Keirstan Highsmith wanted to play football. That's why she wasn't going to accept "couldn't" as an answer.

FAYETTEVILLE, N.C. -- Keirstan Highsmith knew she could do it. That's why she wasn't going to accept "couldn't" as an answer.


Highsmith had played football throughout her childhood, first in her neighborhood with her siblings before taking the field as an eighth-grader in middle school.


She faced her first obstacle when she got to high school and was told she couldn’t play. That didn’t stop her.


“The reason I started playing football, in the seventh grade I got bullied a lot so I got to let go of a lot of aggression," Highsmith said. "Football helped me let out a lot of aggression that I didn’t need to keep in. When I got to the high school level, they wouldn’t let me.”


So she turned to Deron Donald, a coach at another Fayetteville high school, who said "yes" with a few stipulations.


“He told me as long as I could hit as hard as the boys and as long as I feel like I'm comfortable with where I'm at, he had no problem with me playing," Highsmith said.


"I’ve been playing for him ever since, and it’s always been a family environment. They don’t treat me any differently. As long as I feel comfortable and I’m giving 110 percent, he doesn’t mind at all. A lot of times, they forget I’m there.”


As a 5-foot-6, 158-pound junior linebacker at E.E. Smith High School, Highsmith told her coach and the football team not to worry about her holding her own on the gridiron.


"You just need to give me a helmet and some pads, and I'll be fine," she said. “Nobody ever knows I’m a female until I take off my helmet and my pads."


Donald described Highsmith as a "tough and gritty" leader for the team.


"She works hard ... she works in the weight room, she works in the classroom, and her attitude is just — by far — one of the best attitudes I’ve ever seen," Donald said.


“If all my guys had the same attitude and drive that she had, we probably wouldn’t lose.”


Randy Franklin, a Navy recruit and senior captain for the Golden Bulls, echoed his coach's thoughts.


“She may be a girl, but she fights like us," Franklin said. "She’s always working hard and you never have to say anything to her. She always does the little things right.”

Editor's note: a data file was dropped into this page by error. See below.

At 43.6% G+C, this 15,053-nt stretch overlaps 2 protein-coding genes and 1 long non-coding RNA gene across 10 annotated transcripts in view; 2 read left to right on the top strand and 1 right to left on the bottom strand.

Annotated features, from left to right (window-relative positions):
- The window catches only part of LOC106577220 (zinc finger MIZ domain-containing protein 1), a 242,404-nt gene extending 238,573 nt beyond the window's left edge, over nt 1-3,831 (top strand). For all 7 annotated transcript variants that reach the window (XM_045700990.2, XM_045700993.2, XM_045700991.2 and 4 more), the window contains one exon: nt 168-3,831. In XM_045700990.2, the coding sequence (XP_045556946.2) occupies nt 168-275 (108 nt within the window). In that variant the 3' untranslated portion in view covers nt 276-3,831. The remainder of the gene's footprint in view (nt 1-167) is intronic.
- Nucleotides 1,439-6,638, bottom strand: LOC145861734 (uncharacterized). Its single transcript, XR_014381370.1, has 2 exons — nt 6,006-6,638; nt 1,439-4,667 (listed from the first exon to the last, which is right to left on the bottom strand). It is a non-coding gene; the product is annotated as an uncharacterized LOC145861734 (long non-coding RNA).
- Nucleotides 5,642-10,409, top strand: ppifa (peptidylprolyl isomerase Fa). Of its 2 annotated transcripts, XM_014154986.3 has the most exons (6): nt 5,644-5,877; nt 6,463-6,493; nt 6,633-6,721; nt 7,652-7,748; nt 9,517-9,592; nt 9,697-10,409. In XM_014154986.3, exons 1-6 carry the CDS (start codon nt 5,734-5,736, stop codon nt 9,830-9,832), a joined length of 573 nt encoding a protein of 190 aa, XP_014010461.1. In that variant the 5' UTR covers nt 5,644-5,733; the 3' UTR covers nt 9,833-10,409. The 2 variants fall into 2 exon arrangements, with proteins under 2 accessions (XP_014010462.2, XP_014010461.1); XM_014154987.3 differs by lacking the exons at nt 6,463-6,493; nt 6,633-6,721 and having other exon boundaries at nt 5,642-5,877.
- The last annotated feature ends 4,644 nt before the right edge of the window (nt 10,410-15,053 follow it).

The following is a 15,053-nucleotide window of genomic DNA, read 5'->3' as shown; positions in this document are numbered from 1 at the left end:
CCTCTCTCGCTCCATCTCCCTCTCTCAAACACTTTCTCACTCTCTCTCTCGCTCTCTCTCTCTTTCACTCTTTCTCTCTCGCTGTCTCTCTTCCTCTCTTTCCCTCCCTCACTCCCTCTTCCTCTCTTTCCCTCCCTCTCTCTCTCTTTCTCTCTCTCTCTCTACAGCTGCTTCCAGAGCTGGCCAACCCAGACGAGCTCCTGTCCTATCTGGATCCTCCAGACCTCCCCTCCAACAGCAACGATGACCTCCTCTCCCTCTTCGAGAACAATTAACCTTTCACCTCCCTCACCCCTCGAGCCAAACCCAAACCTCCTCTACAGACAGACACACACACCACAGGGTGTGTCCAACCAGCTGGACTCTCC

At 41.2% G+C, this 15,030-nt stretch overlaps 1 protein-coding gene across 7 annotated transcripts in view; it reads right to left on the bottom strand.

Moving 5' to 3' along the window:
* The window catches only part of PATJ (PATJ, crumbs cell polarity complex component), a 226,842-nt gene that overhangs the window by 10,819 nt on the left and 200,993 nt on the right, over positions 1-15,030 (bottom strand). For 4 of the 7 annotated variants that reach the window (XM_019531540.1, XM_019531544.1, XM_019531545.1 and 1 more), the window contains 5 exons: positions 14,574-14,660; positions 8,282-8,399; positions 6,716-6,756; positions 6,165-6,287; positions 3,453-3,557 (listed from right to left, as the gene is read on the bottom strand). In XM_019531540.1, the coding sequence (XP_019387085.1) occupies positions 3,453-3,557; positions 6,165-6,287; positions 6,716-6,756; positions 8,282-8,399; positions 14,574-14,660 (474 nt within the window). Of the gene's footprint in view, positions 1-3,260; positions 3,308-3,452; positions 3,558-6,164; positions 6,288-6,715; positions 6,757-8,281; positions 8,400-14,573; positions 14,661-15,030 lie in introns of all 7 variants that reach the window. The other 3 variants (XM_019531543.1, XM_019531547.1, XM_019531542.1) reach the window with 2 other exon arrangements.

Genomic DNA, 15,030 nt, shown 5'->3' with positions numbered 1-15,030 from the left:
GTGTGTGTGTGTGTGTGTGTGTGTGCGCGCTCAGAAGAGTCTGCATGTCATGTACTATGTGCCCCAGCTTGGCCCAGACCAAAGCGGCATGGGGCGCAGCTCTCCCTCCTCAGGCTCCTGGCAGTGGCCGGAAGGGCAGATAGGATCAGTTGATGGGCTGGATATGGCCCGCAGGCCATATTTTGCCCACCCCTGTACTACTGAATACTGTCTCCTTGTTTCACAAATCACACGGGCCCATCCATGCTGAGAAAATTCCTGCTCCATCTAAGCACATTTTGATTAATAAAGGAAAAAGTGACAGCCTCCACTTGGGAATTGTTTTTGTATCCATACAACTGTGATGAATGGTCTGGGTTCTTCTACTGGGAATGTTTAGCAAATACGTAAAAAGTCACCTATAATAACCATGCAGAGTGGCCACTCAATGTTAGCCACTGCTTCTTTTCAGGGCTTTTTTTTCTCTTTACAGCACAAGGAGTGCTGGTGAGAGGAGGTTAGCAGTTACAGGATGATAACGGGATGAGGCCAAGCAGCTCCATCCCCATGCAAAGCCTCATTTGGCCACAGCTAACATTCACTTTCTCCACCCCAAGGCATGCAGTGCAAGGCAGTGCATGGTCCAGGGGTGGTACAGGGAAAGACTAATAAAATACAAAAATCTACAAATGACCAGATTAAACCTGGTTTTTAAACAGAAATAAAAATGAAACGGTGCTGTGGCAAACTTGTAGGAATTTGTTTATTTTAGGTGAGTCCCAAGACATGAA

Franklin said Highsmith entered the fold as "mighty mouse" and has found her voice as a leader in practices and on Friday nights.


"She's more commanding now," he said. "... That's what you expect from a leader."


The peak of her football experience, to this point in her career, came in E.E. Smith's 27-0 win against her former high school, Douglas Byrd, on Oct. 4. Everything came full circle on that night.


“A lot of people (think), when it comes to football, girls shouldn’t play football," Donald said.


"They told her over there (at her former school) that she would never play. After we won and she had an opportunity to get reps in that game, she just cried and just poured out full of emotions. … To see her overcome something like that and continue to be persistent and stick with it, and come over here to E.E. Smith — where everybody is somebody — you get an opportunity to do whatever it is you want to do. As long as you work hard and put in the work, and be committed, we’ll give you an opportunity. She’s done that.”


In that game, as Highsmith described it, she was no longer “that little girl that heard, 'You can't do this, you can't do this, you can't do this.'”


“I got really emotional," she recalled. "It brought me back to the time when they told me I couldn’t. At the end of the game, it was 27-0, I could say I was a part of that. I was a part of that journey and I started crying. ... I’ve changed since then because of the football team. I’m not that same person.”


A week later, the Golden Bulls celebrated homecoming with a 47-28 comeback win. Highsmith was a part of the homecoming parade and she'll be competing in the Miss E.E. Smith pageant on Nov. 1.


And her can-do attitude continues to motivate Donald and the Golden Bulls on a daily basis.


“To see her go through that plethora of emotions that night (at Douglas Byrd) because someone told her what she couldn’t do, and she was able to prove them wrong, says a lot about the type of young lady that she is," he said.